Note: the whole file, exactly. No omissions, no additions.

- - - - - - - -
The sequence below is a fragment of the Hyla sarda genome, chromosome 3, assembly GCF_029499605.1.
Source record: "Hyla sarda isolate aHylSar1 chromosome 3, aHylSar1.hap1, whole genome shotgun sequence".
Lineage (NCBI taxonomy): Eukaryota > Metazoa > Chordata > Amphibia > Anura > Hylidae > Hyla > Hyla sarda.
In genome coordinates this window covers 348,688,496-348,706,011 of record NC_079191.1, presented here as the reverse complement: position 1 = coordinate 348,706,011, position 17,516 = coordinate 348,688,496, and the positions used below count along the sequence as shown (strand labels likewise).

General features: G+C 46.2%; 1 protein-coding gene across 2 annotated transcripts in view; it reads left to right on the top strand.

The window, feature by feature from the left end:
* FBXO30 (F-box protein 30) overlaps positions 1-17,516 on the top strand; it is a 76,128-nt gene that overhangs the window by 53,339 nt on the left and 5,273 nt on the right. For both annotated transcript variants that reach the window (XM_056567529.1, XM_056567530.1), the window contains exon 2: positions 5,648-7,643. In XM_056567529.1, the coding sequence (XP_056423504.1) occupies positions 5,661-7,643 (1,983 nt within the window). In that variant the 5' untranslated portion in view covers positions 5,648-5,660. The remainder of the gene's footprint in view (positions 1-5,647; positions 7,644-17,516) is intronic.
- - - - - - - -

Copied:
The sequence below is a fragment of the Hyla sarda genome, chromosome 3, assembly GCF_029499605.1.
Source record: "Hyla sarda isolate aHylSar1 chromosome 3, aHylSar1.hap1, whole genome shotgun sequence".
Lineage (NCBI taxonomy): Eukaryota > Metazoa > Chordata > Amphibia > Anura > Hylidae > Hyla > Hyla sarda.
In genome coordinates this window covers 348,688,496-348,706,011 of record NC_079191.1, presented here as the reverse complement: position 1 = coordinate 348,706,011, position 17,516 = coordinate 348,688,496, and the positions used below count along the sequence as shown (strand labels likewise).

General features: G+C 46.2%; 1 protein-coding gene across 2 annotated transcripts in view; it reads left to right on the top strand.

The window, feature by feature from the left end:
* FBXO30 (F-box protein 30) overlaps positions 1-17,516 on the top strand; it is a 76,128-nt gene that overhangs the window by 53,339 nt on the left and 5,273 nt on the right. For both annotated transcript variants that reach the window (XM_056567529.1, XM_056567530.1), the window contains exon 2: positions 5,648-7,643. In XM_056567529.1, the coding sequence (XP_056423504.1) occupies positions 5,661-7,643 (1,983 nt within the window). In that variant the 5' untranslated portion in view covers positions 5,648-5,660. The remainder of the gene's footprint in view (positions 1-5,647; positions 7,644-17,516) is intronic.